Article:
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Is Peace Becoming Possible in Syria?

FreedomHouse (CC BY 2.0)
Alexander Reed Kelly
Associate Editor
In December 2010, Alex was arrested for civil disobedience outside the White House alongside Truthdig columnist Chris Hedges, Pentagon whistle-blower Daniel Ellsberg, healthcare activist Margaret Flowers and…
Alexander Reed Kelly

FreedomHouse (CC BY 2.0)

Middle East reporter for The Independent Patrick Cockburn writes that the butchery could end now that the U.S. and Russia want it too. He writes:

The US and the Europeans now genuinely want to end the war, something they have claimed to want since 2011 but which – for all their lamentations – always sounded somewhat hypocritical. Put another way, they wanted the war to end but only if Assad was overthrown or stepped down; and, since his forces have never held less than 13 of the 14 provincial capitals, this was a recipe for the war to continue. Until early last year, many foreign politicians, diplomats and intelligence officials believed that Assad was bound to go. But this was never likely to happen without a regime split or full-scale foreign military intervention.

At the time, the states and movements being weakened by the war were the Syrian government, Iran and Hezbollah – all enemies of the US, western Europe, Saudi Arabia and the Gulf monarchies. As for the jihadi groups, it seemed preferable to Western intelligence for them to be heading for Syria rather than to Afghanistan, and their ability to flourish there was underestimated. This was the private view of many Middle Eastern politicians such as Mowaffak al-Rubaie, the former Iraqi national security adviser, who told me last summer that the Syrian civil war “is the best option for the West and Israel because it knocks out Syria as an opponent of their policies and keeps Iran busy. Hezbollah is preoccupied by Syria and not Israel”.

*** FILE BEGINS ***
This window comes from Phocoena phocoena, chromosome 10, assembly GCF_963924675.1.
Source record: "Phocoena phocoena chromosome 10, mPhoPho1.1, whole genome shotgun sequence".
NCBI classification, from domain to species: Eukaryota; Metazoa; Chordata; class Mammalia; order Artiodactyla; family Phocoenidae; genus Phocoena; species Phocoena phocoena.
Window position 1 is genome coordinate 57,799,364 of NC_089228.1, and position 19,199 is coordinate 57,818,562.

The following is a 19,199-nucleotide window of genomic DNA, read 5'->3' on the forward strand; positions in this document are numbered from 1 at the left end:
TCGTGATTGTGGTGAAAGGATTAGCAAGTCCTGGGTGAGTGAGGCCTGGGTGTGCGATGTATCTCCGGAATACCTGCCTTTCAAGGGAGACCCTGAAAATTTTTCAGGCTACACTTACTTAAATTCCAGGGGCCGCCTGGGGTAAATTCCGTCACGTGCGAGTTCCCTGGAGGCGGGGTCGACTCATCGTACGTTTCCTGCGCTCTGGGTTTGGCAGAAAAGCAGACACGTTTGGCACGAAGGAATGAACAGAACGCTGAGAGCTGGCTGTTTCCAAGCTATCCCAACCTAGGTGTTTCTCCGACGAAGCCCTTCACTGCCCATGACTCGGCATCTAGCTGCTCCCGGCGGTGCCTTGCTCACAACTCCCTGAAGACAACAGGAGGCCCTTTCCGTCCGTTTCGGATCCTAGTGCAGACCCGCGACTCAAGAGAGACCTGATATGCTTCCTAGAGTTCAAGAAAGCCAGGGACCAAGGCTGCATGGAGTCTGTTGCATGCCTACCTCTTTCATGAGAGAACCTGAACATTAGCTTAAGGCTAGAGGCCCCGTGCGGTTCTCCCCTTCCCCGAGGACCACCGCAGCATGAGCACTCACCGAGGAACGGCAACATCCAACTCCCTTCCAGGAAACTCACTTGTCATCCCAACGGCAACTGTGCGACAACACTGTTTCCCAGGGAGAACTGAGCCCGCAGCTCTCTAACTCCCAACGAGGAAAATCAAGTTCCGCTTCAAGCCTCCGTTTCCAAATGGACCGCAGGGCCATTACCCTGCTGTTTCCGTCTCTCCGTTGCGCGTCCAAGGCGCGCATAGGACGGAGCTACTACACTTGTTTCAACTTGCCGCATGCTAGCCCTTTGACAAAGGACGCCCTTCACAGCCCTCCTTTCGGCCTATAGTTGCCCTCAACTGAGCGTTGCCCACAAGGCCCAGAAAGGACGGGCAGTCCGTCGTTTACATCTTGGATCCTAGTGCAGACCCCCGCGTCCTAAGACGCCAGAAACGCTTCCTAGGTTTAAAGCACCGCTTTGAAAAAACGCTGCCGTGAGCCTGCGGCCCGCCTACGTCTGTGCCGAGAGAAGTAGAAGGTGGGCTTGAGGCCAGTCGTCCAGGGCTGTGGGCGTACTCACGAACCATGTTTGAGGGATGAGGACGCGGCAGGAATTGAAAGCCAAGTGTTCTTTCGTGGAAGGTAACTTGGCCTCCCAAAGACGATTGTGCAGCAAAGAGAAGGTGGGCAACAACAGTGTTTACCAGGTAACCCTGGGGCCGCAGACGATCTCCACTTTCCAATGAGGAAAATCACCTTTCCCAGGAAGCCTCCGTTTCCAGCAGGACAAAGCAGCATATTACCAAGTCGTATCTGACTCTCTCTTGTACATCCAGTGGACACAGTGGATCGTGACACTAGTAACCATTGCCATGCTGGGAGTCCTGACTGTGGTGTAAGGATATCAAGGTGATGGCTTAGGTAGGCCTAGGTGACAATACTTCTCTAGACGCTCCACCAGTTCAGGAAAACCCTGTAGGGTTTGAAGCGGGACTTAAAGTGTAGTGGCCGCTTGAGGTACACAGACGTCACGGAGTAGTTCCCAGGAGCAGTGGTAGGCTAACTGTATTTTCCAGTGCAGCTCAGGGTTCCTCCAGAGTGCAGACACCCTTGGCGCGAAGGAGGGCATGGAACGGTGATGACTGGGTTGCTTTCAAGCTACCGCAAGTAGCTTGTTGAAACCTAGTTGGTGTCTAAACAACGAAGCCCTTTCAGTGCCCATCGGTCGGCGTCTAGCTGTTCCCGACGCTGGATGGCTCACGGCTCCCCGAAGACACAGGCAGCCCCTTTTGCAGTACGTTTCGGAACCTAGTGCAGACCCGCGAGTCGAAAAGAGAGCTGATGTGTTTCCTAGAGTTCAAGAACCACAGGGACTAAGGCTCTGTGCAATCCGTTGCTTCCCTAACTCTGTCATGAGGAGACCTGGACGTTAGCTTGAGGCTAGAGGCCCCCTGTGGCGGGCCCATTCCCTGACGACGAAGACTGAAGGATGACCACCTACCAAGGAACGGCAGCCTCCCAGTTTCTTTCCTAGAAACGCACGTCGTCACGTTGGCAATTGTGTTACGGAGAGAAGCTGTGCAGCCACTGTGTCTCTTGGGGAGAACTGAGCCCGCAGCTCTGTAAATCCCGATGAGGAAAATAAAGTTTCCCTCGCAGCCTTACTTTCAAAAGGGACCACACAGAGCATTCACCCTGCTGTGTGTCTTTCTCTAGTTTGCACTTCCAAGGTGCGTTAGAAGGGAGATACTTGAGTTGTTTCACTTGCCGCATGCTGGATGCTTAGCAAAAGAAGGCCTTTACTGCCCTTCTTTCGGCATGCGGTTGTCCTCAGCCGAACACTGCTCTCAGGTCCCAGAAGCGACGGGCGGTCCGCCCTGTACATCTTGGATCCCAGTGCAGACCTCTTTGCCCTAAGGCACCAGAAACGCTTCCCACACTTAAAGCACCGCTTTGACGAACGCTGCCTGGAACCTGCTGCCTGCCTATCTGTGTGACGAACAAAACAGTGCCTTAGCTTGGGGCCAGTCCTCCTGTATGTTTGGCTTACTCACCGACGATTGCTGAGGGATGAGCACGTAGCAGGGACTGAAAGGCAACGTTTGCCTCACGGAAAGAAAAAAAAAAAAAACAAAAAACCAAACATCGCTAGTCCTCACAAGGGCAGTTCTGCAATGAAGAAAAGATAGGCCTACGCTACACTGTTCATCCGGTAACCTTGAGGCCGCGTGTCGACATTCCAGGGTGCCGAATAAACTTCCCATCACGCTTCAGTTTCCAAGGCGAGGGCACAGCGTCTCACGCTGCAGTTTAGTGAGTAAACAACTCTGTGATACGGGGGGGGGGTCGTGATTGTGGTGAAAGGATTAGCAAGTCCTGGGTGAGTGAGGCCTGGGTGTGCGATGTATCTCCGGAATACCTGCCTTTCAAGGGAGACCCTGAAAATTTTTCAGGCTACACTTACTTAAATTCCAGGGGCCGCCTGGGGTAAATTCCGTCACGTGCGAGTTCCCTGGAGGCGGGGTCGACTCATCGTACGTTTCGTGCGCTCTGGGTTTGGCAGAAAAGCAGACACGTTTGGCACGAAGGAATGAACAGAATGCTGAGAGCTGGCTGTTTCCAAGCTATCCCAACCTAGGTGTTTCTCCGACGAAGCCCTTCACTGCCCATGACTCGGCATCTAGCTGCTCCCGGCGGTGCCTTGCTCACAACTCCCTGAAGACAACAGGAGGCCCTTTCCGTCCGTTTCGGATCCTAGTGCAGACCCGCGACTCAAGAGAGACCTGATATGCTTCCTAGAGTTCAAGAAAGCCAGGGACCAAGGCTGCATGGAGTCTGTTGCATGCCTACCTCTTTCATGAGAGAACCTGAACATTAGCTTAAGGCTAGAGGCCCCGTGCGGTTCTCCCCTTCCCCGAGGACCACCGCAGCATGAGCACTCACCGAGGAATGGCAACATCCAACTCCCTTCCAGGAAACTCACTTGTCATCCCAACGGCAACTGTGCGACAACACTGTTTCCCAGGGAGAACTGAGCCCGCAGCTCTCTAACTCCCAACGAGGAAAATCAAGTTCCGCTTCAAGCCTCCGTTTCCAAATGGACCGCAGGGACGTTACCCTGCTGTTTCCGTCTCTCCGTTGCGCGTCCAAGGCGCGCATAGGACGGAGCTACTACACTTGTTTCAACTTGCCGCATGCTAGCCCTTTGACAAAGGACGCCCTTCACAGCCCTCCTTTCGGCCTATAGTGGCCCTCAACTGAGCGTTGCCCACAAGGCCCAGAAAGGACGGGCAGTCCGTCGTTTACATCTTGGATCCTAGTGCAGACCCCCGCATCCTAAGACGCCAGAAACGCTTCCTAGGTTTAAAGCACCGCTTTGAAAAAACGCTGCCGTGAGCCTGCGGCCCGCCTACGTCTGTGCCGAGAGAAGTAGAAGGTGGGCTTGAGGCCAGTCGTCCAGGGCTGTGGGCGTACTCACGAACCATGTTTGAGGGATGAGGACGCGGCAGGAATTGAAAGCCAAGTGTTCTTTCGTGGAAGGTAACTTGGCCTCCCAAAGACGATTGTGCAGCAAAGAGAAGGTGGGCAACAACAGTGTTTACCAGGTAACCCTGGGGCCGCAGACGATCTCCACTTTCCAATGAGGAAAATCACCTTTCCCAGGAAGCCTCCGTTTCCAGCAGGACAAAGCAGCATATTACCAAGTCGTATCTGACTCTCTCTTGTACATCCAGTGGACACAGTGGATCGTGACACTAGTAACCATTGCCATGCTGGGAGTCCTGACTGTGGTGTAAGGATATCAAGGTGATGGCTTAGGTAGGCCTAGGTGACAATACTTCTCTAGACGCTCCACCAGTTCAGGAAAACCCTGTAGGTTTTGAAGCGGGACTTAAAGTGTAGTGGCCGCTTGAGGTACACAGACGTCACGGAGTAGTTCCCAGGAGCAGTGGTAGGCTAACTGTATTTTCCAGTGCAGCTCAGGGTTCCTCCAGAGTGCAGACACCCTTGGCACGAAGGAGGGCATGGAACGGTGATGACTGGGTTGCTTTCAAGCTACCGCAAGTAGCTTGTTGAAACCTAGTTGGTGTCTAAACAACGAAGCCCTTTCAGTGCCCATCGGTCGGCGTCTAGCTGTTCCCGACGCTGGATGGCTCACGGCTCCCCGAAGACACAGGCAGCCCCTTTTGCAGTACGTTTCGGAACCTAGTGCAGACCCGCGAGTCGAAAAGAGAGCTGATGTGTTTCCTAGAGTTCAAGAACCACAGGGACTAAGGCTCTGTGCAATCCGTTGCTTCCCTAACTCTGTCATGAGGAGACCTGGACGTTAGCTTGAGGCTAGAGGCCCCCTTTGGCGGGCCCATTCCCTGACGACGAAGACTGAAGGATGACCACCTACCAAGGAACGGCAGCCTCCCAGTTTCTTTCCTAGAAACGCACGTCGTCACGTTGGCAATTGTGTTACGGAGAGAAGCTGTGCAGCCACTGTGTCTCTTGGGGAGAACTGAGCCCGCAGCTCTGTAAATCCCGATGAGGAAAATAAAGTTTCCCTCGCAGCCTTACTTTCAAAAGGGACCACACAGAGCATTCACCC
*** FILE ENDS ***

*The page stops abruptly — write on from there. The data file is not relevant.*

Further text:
… It is difficult to be optimistic in the face of such butchery, but the US and Russia are now closer than ever before on an agreement over ending the war. The Syrian proposal made in Moscow last week for a ceasefire in Aleppo, along with a prisoner exchange and an aid delivery to besieged rebel enclaves, may be propagandistic and made to wrong-foot the opposition. But the very weakness and disarray of the rebel groups means it has become easy for Damascus to make such  offers because the opposition is no longer a serious competitor for power. Just possibly, the war may soon begin to wind down.

— Posted by Alexander Reed Kelly.

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